|Author||Charles River Editors|
|Publisher||CreateSpace Independent Publishing Platform|
|Publication Date||August 23, 2013|
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*Discusses the legends and controversies surrounding Montezuma's life and death, and the conquest of the Aztec Empire by Cortes
*Describes the Aztec Empire, the city of Tenochtitlan, and the human sacrifice rituals.
*Includes pictures of historic art depicting Montezuma and important people, places, and events.
"Cortés and all of us captains and soldiers wept for him, and there was no one among us that knew him and had dealings with him who did not mourn him as if he were our father, which was not surprising, since he was so good. It was stated that he had reigned for seventeen years, and was the best king they ever had in Mexico, and that he had personally triumphed in three wars against countries he had subjugated. I have spoken of the sorrow we all felt when we saw that Montezuma was dead. We even blamed the Mercederian friar for not having persuaded him to become a Christian." – Bernal Díaz del Castillo
Nearly 500 years after his death and the demise of his empire, Moctezuma II is the most famous ruler of the most famous civilization in the New World, the Aztec. For centuries the legends surrounding his life and the conquest of the Aztecs by Hernan Cortes have fascinated readers and historians alike.
Moctezuma was born around 1466 in the legendary Aztec city of Tenochtitlan and into the ruling family of the Aztec Confederacy. In the Nahuatl language, his name means “Angry Lord” or “Strong Armed Lord,” and he was the ninth ruler of the Aztecs, who called their leaders tlatoani. Though he is the best known ruler of the Aztec today, he was actually the second Aztec tlatoani to bear the name Moctezuma, after he assumed the throne from his uncle.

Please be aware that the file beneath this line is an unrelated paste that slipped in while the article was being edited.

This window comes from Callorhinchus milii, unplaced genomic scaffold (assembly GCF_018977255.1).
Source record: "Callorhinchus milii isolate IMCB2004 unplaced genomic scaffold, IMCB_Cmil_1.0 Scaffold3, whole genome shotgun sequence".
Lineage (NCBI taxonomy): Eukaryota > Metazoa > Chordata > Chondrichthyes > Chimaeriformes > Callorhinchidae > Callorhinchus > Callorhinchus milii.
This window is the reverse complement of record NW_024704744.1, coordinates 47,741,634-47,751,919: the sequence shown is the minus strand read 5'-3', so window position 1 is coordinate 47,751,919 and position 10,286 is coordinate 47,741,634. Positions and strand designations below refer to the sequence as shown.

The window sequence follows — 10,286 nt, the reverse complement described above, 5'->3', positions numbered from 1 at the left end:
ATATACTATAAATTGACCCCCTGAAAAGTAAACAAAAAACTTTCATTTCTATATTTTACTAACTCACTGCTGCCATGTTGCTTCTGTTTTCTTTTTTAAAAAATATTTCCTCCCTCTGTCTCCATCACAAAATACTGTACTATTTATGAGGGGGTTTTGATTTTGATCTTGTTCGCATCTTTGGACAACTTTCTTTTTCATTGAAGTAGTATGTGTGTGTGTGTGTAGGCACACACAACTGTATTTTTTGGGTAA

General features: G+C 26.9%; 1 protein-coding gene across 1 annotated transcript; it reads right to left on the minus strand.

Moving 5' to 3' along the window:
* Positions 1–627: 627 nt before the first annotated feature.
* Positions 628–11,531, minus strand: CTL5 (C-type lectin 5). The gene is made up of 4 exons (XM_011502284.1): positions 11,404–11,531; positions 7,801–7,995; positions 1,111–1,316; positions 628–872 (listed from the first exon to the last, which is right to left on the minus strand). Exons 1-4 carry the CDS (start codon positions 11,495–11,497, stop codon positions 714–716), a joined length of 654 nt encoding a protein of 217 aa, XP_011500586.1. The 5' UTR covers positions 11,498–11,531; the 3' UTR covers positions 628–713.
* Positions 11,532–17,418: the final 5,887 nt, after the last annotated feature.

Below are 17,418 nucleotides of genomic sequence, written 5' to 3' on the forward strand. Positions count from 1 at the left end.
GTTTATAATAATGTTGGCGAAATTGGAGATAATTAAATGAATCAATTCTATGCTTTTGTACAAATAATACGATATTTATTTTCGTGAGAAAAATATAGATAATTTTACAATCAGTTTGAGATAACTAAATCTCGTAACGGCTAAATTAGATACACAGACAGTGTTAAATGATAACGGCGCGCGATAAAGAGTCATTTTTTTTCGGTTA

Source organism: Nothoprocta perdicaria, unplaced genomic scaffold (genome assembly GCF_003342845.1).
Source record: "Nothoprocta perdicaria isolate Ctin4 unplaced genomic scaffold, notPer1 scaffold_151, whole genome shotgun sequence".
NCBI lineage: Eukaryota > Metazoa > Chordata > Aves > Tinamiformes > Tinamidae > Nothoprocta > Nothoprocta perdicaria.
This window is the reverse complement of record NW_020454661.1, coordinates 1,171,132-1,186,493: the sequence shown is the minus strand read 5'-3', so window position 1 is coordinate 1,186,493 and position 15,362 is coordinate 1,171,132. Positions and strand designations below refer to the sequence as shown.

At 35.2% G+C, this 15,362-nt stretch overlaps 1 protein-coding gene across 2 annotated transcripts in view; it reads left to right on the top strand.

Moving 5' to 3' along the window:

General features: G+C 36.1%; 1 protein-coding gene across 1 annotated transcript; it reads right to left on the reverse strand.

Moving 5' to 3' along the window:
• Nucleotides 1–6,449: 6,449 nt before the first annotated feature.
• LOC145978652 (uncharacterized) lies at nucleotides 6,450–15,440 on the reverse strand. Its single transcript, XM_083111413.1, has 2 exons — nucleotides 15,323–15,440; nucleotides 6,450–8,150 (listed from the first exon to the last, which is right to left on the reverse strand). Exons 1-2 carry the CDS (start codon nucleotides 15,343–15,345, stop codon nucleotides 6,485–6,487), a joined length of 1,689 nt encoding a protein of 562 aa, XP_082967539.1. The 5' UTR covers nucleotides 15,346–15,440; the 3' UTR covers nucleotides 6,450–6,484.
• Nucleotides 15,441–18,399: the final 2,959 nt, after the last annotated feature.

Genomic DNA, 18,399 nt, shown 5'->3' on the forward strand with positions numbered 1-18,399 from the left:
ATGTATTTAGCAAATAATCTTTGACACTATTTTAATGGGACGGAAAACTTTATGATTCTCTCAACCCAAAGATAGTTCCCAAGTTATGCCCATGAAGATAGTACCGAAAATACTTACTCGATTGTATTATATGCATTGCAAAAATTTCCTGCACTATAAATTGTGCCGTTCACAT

The Spanish conquest of the Aztec and some of the myths and legends surrounding it have made his name (and variations of it like Montezuma) instantly recognizable around the globe, his life is shrouded in mystery; Bernal Diaz del Castillo’s The Conquest of New Spain and Miguel Leon-Portilla’s translation of the Aztec observation of the conquest, The Broken Spears, recorded but a few details about the last Aztec ruler’s life. Also, these two sources are only concerned with the circumstances surrounding the Spanish conquest of the Aztecs and therefore only deal with the very end of Moctecuma II’s life and reign. Thus, his early life largely remains a mystery.
So what is known about the famous Aztec ruler? Naturally, there is still a fierce debate over what happened during the conquest of the Aztec, and one of the most controversial episodes of the conquest was Moctezuma’s death. But all of the sources agree that Moctezuma – sometimes called Moctezuma the Younger – generally possessed a reputation as a valiant warrior and was considered a courageous combat leader among his people. Myths and legends have helped fill in the blanks, regardless of their accuracy, and many of them have since become the best known details of Moctezuma’s life.
The Last Emperor of the Aztecs chronicles the life and legacy of the famous ruler and examines the myths, legends and historical accounts in an attempt to separate fact from fiction. Along with pictures of famous art depicting important people, places, and events, you will learn about Moctezuma II like you never have before.